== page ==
Israeli Public Security Minister Gilad Erdan approved the easing of Israel’s relatively strict gun control regulations for the public on Wednesday as a result of the current Palestinian terror wave, which has involved daily attacks against civilians, Israeli Channel 2 News reported.
“Over the past few weeks, many citizens assisted the Israel Police to neutralize terrorists in the act. Civilians well-trained in the use of weapons provide reinforcement in the struggle against terrorism,” Erdan said.
The new regulations include allowing people who have served in certain special military units, or who are currently serving in them as part of their mandatory IDF service — or in the reserves — to receive gun licenses.
In addition, all those who have passed certain courses – such as security guards employed by the Israel Airports Authority and those trained for the Shin Bet (Israel Security Agency) – will be allowed to bear firearms.
Meanwhile, Erdan also instructed the Firearm Licensing Department to minimize the bureaucracy involved in approving requests for permits based on a person’s address (i.e. if he or she lives in a neighborhood or settlement considered dangerous).
Former Israel Police prosecutor Nadav Blum, a Jerusalem attorney who has carried a handgun with him at all times for the past 45 years, told The Algemeiner that the ability to obtain licensing for firearms was far easier before 1996, when the 1949 law pertaining to the bearing of firearms was amended.
“The policy on Israeli civilians’ right to bear arms was more liberal before the ’90s,” he said. “It was during that period that it began to be restricted to those who had a specific reason for needing a gun, such as living in what is considered a dangerous neighborhood, in terms of proximity to Arab areas, and/or holding a job (i.e. school principal) or owning a business (i.e. jewelry store) that requires special protection.”
But, Blum added, even those licenses were only good for the period during which the danger still applied; after that, the gun owner would have to surrender the firearm and lose his license.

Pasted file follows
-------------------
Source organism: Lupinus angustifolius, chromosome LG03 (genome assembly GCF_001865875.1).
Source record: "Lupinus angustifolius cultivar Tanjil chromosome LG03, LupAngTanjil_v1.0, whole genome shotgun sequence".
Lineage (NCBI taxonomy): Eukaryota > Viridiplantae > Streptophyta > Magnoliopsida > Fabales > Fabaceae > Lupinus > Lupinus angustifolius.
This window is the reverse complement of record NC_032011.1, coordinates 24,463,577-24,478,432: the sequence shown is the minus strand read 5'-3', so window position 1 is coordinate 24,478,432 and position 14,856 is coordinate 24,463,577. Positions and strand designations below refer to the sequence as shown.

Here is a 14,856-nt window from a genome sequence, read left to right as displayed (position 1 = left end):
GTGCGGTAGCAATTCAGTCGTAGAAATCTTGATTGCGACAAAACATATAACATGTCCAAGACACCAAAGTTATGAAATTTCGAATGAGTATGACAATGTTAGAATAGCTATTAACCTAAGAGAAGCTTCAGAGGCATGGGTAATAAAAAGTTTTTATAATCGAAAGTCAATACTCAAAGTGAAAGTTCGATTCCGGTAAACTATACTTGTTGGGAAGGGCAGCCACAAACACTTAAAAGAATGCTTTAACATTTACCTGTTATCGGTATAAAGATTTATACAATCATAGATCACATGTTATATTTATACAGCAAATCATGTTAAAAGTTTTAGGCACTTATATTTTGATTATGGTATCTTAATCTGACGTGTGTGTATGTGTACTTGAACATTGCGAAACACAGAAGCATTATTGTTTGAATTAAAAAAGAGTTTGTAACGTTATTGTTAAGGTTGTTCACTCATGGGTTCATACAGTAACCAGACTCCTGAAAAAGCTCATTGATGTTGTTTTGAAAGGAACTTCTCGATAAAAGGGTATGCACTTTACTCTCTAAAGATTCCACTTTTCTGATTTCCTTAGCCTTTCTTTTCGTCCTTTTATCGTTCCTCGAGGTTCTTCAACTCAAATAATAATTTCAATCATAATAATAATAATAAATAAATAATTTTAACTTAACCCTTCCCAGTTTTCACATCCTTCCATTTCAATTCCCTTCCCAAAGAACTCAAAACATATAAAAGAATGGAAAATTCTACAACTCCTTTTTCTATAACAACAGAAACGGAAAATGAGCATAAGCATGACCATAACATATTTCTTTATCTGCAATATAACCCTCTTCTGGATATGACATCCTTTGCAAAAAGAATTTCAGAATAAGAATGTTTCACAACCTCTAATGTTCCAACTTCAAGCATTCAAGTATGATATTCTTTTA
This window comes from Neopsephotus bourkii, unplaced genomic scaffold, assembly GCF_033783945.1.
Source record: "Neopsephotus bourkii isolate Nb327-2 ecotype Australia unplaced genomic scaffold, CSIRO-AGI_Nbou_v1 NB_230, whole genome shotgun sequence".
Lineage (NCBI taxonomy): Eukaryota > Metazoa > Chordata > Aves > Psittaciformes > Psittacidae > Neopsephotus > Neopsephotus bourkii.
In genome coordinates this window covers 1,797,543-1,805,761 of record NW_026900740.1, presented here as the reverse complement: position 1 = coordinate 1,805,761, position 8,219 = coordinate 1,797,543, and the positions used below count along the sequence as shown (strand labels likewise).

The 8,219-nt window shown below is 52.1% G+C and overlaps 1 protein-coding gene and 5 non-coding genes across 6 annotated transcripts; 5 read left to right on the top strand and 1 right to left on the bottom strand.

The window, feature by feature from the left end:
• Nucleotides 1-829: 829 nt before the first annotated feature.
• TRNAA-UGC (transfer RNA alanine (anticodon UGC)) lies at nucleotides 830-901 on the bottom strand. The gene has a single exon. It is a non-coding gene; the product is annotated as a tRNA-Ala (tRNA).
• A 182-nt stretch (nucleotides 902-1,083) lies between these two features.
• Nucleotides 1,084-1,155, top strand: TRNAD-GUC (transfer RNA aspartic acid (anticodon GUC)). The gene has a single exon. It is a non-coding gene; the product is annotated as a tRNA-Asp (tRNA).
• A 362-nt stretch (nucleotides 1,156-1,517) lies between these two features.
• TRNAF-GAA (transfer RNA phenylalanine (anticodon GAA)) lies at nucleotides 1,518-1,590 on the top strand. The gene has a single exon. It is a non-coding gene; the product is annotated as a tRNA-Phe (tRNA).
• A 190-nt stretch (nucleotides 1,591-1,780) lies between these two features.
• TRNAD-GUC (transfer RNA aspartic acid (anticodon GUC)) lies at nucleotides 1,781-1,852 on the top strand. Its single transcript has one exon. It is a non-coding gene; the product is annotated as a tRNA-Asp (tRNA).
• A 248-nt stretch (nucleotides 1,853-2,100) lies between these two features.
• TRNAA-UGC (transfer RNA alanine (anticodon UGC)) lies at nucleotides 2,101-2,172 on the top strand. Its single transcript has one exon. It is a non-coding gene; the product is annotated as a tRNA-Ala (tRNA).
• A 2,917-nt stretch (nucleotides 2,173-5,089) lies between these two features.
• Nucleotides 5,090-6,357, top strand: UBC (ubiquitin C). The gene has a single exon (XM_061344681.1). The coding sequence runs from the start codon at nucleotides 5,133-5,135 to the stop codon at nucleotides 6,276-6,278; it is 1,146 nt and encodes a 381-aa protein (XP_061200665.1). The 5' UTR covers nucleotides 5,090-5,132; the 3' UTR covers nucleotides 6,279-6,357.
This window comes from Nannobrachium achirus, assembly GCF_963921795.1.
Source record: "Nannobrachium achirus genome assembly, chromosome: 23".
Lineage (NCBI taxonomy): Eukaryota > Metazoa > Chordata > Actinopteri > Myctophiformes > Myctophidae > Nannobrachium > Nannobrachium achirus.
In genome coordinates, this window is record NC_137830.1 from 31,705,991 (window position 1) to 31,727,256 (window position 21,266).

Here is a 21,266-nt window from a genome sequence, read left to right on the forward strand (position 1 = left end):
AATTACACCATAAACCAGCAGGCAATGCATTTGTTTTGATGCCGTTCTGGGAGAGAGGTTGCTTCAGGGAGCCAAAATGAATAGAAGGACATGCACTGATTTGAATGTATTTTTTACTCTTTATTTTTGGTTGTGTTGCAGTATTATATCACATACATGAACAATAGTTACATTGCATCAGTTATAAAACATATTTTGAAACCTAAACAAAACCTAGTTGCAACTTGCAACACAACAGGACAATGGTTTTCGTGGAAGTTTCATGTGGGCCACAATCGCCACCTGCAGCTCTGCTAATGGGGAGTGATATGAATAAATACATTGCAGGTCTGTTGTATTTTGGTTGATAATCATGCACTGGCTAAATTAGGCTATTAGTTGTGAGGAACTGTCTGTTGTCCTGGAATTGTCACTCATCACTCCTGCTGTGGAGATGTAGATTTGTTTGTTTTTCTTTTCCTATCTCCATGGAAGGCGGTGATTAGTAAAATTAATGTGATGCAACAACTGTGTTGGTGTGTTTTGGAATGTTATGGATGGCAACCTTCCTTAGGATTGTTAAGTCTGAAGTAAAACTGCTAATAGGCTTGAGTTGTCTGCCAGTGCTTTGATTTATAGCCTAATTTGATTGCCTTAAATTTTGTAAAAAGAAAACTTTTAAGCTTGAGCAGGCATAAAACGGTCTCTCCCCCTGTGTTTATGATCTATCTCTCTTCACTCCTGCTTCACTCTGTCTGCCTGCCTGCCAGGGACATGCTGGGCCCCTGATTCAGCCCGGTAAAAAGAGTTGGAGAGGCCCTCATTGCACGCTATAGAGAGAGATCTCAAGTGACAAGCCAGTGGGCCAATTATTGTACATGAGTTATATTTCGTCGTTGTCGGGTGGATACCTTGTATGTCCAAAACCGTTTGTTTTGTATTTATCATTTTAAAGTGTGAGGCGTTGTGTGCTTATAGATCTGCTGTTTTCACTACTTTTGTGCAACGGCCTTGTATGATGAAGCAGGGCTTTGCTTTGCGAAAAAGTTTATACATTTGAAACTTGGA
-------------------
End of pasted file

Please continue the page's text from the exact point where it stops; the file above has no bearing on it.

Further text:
It is for this reason, Blum said, that really qualified people with excellent military or police history — people who could be useful to security services during times like the current surge in terror – were not at liberty to bear arms.
With the easing of restrictions, he added, there has to be some kind of examination that the people obtaining the permits actually know how to use the guns.
To an outsider, this might sound odd, as Israel has mandatory military service, during which everyone, even those with office jobs, is taught to handle a weapon — at least during basic training.
True, said Blum, “But in the army, the kids learn on long-barreled rifles, like M-16s, which are completely different from short-barreled handguns. The latter require much more training in order to become proficient in their use. It is a common misconception that because Israelis all serve in the IDF and learn how to shoot they are actually capable of using other weapons responsibly.
“Only soldiers in special commando and other elite units know how to use handguns properly, but they are a minority.
“So, just because the current restrictions are eased doesn’t mean that tomorrow, everyone who obtains a license for a firearm will necessarily know how to operate it – without lots of firing-range practice.”
According to Blum, most gun shops in Israel have indoor firing ranges and instructors. There are also outdoor municipal and private ranges. Olympic target-shooting practices are conducted at outdoor ranges, he said. But, there are very few people in Israel with hunting licenses, because most of the animals are protected as endangered species and hunting seasons are short and severely restricted.
Where the current situation is concerned, Blum cited two possible dangers of the new regulations: “One is the potential for innocent bystanders to get caught in crossfire. The other is that a firearm in the hands of someone not very experienced can be snatched away by terrorists.”